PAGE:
Thanks to contributor Lane Meyer for sending me the link to a great article by Amanda Ripley on The Atlantic Online, What Makes a Great Teacher? Props to Teach for America for finding an innovative way to attack the problem with educational quality in the U.S.
A fear I have of Teach for America’s success is that smart people will take Teach of America’s lessons to try and make poor and mediocre teachers into great teachers.
In one section, the article features a highly effective Teach for America teacher, Mr. Taylor, and a regular fourth grade teacher who seems to set her students back. Improvement in education will come when we recognize that key isn’t making the fourth grade teacher into Mr. Taylor by forcing her to use Mr. Taylor’s methods. Rather, we need to find a Mr. Taylor to replace the fourth grade teacher. That teacher doesn’t have to use Mr. Taylor’s methods. That teacher need only produce good results.
I call that effective talent management.
Evaluating talent should be the job of the school administrators. They should evaluate test scores, observe the classroom, speak with parents and use that information to make fact based evaluations of teacher talent just as a sales manager evaluates sales performance, observes customer interactions and speaks with customers to judge the performance his salespeople.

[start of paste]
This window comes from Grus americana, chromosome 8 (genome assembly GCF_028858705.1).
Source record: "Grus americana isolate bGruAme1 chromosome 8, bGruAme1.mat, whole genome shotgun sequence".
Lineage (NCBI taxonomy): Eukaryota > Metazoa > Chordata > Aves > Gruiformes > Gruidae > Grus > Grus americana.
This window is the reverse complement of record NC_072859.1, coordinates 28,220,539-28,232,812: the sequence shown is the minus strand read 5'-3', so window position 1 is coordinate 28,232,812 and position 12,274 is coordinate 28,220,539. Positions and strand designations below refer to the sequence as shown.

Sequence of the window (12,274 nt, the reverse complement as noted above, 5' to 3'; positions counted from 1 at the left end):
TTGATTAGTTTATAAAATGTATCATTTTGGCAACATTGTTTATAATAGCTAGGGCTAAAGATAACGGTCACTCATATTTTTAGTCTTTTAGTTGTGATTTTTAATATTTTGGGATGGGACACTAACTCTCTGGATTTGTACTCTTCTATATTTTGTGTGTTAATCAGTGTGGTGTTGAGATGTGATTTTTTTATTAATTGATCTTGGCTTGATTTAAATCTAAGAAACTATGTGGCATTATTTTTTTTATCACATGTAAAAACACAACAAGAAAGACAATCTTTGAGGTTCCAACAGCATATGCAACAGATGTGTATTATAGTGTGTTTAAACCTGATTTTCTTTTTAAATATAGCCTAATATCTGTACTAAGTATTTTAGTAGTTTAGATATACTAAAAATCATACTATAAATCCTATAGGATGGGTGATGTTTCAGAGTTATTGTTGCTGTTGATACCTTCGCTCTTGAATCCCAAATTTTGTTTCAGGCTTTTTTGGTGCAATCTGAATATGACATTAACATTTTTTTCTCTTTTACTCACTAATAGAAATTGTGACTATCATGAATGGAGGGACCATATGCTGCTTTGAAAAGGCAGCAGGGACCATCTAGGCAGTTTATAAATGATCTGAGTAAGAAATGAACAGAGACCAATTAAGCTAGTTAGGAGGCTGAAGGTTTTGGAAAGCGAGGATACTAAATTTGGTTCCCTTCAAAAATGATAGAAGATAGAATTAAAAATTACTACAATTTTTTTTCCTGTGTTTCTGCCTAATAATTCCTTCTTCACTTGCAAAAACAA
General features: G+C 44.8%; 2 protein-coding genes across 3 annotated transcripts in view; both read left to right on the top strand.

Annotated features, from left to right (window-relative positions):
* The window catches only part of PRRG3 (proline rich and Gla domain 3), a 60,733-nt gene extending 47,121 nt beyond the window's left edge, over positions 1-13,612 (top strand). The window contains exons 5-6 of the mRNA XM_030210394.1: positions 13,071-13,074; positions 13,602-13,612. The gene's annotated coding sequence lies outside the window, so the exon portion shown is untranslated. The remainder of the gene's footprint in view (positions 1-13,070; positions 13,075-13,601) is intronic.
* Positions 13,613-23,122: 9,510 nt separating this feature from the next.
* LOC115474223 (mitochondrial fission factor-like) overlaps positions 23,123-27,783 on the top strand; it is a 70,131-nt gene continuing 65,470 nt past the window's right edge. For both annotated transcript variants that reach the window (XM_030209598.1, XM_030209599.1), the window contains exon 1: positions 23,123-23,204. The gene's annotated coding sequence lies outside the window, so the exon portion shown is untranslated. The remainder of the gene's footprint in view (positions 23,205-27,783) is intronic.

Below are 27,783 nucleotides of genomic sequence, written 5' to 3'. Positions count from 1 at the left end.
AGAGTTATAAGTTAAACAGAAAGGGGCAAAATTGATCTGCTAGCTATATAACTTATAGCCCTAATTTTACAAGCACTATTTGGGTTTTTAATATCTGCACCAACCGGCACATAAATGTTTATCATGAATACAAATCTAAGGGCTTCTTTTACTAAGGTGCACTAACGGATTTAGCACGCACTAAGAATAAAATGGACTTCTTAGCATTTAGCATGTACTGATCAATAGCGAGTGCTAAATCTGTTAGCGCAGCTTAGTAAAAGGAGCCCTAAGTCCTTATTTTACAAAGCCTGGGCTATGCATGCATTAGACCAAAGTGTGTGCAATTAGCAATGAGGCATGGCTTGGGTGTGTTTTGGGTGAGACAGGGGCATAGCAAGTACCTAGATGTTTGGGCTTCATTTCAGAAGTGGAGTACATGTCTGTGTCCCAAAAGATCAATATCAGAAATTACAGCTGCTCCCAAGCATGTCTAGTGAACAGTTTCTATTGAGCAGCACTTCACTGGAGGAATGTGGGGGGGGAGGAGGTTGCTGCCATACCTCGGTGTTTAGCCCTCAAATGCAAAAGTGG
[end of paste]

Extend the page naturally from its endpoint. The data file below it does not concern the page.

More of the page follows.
Now, I’m not saying that there’s no hope for the fourth grade teacher to keep her job if it were up to me. She would just need to produce better results. Some clues are given in the article. She has a bad mental model and is not a good self-evaluator.
If I were her manager, I might provide this feedback: “Mrs. Fourth Grade Teacher, You blame the parents for your lackluster results, while Mr. Taylor takes the same kids and teaches them something. Have you considered that the problem might not be the parents? I want you to take ownership of your results or I will need to find someone who can. If you are truly interested in helping your students master the material we hired you to teach them, then I suggest you sit with Mr. Taylor and learn just how it is that he’s able to do his job. ”
I also liked Teach for America’s finding that their most effective teachers were persistent self-evaluators. I think that characteristic is a strong factor for many successful individuals. It comes down to simple feedback. Mr. Taylor doesn’t need a manager to tell him his results are off. He can see it and change his behavior to improve. The fourth grade teacher doesn’t evaluate herself. Her defense mechanism is “it’s the parents’ fault.” That keeps her from making an honest self evaluation.